Reese v. State

Annotate this Case

531 S.W.2d 638 (1976)

Charlie Perry REESE, Appellant, v. The STATE of Texas, Appellee.

No. 50874

Court of Criminal Appeals of Texas.

January 21, 1976.

*639 Robert T. Baskett, Court appointed, Dallas, for appellant.

Henry Wade, Dist. Atty., Steve Wilensky and Norman Kinne, Asst. Dist. Attys., Dallas, Jim D. Vollers, State's Atty., David S. McAngus, Asst. State's Atty., Austin, for the State.


DAVIS, Commissioner.

Appeal is taken from a conviction for aggravated robbery. After the jury returned a verdict of guilty, punishment was assessed by the court at twelve years.

The indictment alleges the offense occurred on or about June 14, 1974, and the record reflects that trial was in October, 1974.

Appellant contends that the indictment under which he was convicted is fatally defective for failure to allege the ownership of property and money appellant was charged with taking during the robbery.

The pertinent portion of the indictment recites that appellant did

"then and there, while in the course of committing theft of one carton cigarettes $6.10, One Hundred Twenty Three Dollars ($123.00) current money of the United States of America, hereinafter called `the Property' from Richard Haywood with intent to obtain and maintain control of the property, and by using and exhibiting a deadly weapon, namely a pistol knowingly and intentionally threaten and place Richard Haywood in fear of imminent bodily injury and death."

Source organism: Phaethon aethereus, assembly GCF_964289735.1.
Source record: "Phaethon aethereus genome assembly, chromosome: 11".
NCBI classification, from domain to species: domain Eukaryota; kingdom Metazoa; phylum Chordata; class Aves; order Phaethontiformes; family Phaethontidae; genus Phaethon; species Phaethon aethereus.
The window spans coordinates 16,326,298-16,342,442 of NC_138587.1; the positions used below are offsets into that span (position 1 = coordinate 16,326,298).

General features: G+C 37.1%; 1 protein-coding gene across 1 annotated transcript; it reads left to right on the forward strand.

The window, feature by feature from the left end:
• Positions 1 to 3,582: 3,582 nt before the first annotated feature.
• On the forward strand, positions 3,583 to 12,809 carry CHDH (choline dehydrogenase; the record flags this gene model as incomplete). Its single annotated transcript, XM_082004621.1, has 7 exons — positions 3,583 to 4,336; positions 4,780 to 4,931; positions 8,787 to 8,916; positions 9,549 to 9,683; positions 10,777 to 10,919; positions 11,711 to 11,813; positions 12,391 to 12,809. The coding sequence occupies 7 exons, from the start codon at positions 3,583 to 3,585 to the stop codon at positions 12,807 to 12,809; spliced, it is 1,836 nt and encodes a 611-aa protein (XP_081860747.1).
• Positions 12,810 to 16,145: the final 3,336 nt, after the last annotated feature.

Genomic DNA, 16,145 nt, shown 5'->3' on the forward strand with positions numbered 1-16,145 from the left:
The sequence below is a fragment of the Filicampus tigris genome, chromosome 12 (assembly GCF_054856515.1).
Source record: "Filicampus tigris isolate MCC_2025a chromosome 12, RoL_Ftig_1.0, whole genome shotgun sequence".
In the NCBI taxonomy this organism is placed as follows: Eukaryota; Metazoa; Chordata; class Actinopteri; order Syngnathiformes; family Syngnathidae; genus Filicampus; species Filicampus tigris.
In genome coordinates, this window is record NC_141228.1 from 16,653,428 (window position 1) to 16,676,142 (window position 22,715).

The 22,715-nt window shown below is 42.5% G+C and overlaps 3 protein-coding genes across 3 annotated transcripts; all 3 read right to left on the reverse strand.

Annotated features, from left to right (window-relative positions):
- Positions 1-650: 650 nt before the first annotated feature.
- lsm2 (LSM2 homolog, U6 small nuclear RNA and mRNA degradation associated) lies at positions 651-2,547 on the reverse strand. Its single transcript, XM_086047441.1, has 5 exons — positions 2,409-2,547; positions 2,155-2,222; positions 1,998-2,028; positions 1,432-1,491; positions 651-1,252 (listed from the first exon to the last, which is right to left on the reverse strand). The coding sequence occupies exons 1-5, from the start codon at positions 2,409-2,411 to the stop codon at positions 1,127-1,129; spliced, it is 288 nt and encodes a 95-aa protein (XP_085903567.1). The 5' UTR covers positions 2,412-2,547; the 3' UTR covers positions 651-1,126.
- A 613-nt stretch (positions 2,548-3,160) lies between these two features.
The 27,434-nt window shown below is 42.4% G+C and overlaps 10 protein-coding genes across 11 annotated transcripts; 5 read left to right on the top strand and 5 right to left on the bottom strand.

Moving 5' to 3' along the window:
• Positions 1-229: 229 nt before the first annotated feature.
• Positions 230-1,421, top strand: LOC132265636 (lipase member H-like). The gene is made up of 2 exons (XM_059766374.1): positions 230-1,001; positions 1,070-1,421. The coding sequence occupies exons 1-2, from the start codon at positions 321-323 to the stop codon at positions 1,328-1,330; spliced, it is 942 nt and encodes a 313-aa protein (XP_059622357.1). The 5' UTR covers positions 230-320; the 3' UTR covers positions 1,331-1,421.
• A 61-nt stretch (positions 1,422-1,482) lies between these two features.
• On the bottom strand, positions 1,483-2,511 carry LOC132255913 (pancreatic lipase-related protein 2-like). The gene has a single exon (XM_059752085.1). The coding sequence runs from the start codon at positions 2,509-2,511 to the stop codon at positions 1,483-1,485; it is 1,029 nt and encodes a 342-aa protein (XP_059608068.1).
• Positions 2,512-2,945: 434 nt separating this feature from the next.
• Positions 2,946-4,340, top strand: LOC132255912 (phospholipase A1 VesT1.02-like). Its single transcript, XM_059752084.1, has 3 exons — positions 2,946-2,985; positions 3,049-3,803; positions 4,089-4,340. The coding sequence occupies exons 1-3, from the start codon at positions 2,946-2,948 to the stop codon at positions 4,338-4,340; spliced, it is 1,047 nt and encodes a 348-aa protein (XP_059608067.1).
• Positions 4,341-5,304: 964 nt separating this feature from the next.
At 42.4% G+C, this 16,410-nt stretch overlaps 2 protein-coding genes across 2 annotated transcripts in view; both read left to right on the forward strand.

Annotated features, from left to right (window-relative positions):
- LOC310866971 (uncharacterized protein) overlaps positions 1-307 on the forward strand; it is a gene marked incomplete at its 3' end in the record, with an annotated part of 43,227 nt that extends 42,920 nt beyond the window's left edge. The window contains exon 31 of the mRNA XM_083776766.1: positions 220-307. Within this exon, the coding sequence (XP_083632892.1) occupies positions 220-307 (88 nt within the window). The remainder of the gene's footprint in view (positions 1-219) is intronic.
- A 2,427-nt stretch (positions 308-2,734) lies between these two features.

*640 Appellant's argument that the indictment is fatally defective is bottomed on the failure of the indictment to allege to whom the property and money that were taken in the alleged robbery belonged. Appellant cites Lucero v. State, Tex.Cr.App., 502 S.W.2d 128 and Ward v. State, Tex.Cr.App., 520 S.W.2d 395. The opinions in Lucero and Ward held that the omission of the allegation of ownership of the property taken in the robbery rendered an indictment defective under the statutes defining the offense in the old Penal Code.

The appellant was charged with the offense of aggravated robbery under the new Penal Code,[1] and we find our opinion in Earl v. State, Tex.Cr.App., 514 S.W.2d 273, where an identical indictment was under attack, to be dispositive of appellant's contention. In Earl, appeal was taken from an aggravated robbery conviction. The pertinent portion of the opinion states: